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Old 08-23-2005, 11:39 AM   #1
RallyBLUSTi
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Default Do Larger Diameter wheels Reduce Power?

OK please bear with me, I am not that s-m-r-t, so please tell me if larger diameter wheels take away power. I am thinking of buying some 19' wheels for my sti, just pimping wheels, cause I am a pimp or something like that , and was wondering if they are gonna take power away, compared to the stock 17's, I am not gonna sell my 17's cause I want to use them for drag racing and autocross, but wanted the 19's for you know pimpin'. And yes it does matter that I have all the power even when I am just, um, pimpin. So please help me out and let me know. Thanks guys.
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Old 08-23-2005, 11:41 AM   #2
subieworx
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Adding rotational mass or even just shifting the same amount of mass further out on the wheel will cause your acceleration to decrease. It is a simple case of physics in where it takes more power to drive the larger and heavier wheels.
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Old 08-23-2005, 12:04 PM   #3
RallyBLUSTi
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Yea that's what I figured, same principle as the Flywheel, just wanted to see what other people's thoughts were.
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Old 08-23-2005, 04:21 PM   #4
Back Road Runner
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Yep, just like a flywheel. It does nothing to power. It's just a matter of rotating mass. It takes more energy from the engine to speed up and takes more braking energy to slow down. It will use up more of the power you have available. If you're not keen on the laws of physics, look up the term inertia.

An engine, drivetrain, even wheels and tires all are bound by the laws of physics and concepts of energy. They all work the same and work together. It's just that a flywheel will have a greater impact on what you feel than a set of tires and wheels. Generally, moving to a different set of tires and wheels will be almost unnoticable, and the gain in grip and handling may very easily outweight any small decrease in acceleration/deceleration you may hardly be able to notice. Just because they are heavier doesn't mean they may be worse. If those heavy rims and tires provide a whole lot more grip and responsiveness, is it worth it? Then again, if the grip and responsiveness gain was almost unnoticable, then the loss of accelerate/deceleration could actually become the larger factor. Pick and choose wisely and figure out which gains and losses weight more heavily.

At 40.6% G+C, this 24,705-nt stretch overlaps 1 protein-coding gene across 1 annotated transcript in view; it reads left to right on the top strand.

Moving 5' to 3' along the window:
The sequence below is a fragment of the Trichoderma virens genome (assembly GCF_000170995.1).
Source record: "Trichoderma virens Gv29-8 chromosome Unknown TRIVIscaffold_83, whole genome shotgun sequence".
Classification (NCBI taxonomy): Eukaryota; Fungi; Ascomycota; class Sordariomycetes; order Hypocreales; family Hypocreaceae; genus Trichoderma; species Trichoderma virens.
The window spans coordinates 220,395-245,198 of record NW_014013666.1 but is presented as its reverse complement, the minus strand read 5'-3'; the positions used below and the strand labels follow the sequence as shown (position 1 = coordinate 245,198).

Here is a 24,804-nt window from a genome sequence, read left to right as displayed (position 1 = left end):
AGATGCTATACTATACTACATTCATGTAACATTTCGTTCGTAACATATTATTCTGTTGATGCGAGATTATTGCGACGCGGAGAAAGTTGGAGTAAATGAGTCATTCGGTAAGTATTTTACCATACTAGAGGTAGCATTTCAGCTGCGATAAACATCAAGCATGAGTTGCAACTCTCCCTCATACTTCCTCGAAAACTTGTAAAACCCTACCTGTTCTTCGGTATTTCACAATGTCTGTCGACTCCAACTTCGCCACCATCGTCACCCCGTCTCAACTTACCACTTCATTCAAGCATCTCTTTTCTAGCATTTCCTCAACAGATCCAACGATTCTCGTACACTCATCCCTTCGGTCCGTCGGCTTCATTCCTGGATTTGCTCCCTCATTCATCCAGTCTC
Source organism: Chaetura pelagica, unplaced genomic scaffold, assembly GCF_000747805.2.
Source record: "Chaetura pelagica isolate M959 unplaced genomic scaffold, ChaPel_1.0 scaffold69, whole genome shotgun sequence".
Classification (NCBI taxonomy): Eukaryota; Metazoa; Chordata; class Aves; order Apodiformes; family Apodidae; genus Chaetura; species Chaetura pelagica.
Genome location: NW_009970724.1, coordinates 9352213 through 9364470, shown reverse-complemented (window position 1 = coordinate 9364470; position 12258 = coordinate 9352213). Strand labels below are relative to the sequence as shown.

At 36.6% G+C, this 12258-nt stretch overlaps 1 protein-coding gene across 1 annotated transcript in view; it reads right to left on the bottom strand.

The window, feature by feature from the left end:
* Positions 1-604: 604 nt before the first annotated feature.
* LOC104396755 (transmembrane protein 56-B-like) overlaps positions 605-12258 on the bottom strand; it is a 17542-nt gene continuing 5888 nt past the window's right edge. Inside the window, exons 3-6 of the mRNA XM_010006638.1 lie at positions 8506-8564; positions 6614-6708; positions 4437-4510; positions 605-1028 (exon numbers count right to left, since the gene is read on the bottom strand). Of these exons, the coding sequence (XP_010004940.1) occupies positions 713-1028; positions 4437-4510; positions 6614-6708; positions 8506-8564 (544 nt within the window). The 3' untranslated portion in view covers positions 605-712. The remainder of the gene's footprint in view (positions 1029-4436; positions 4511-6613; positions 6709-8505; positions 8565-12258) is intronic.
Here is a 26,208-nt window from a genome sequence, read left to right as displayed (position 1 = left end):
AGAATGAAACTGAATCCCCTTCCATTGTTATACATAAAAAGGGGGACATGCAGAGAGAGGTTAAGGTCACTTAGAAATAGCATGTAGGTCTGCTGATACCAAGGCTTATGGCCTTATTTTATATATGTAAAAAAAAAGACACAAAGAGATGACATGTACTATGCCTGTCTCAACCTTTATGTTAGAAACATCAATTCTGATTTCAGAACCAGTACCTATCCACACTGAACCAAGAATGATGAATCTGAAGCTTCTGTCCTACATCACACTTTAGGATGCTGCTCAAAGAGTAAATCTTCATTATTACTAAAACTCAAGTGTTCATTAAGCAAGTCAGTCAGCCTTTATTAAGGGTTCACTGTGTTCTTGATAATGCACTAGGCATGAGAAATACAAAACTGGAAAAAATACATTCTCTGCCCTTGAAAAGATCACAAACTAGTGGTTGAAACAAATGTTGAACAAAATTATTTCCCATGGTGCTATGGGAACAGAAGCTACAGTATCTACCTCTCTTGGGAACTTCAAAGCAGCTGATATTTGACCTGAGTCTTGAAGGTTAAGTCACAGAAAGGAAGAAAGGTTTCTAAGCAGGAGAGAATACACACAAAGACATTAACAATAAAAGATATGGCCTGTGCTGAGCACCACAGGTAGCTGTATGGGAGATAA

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Old 08-23-2005, 05:12 PM   #5
mediapig
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Default Great post!

Just wanted to say I've heard this discussed many times, in many ways, and that was the clearest, most thoughtful answer I've ever seen given to this question. Thanks!
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Old 08-23-2005, 06:23 PM   #6
Airborne_J
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Your gut feeling was right on this one, you said you were going to stick with 17" for autoXs.

More technically speaking, from a search for "rotational inertia" on google. (it was the 4th result) (notice how I got around the 10-post rule)
The moment of inertia of a system is defined as:
I = *Integral*( R2 )dm

where R is the distance of the mass element dm from the axis of rotation.

In otherwords if you add weight, or keep it the same but position it further away from the axis you're going to require more work. This is why the weight of your tires is arguably more important than the weight of your wheels. Although tires have certain properties that we don't want to sacrafice just for a few pounds.
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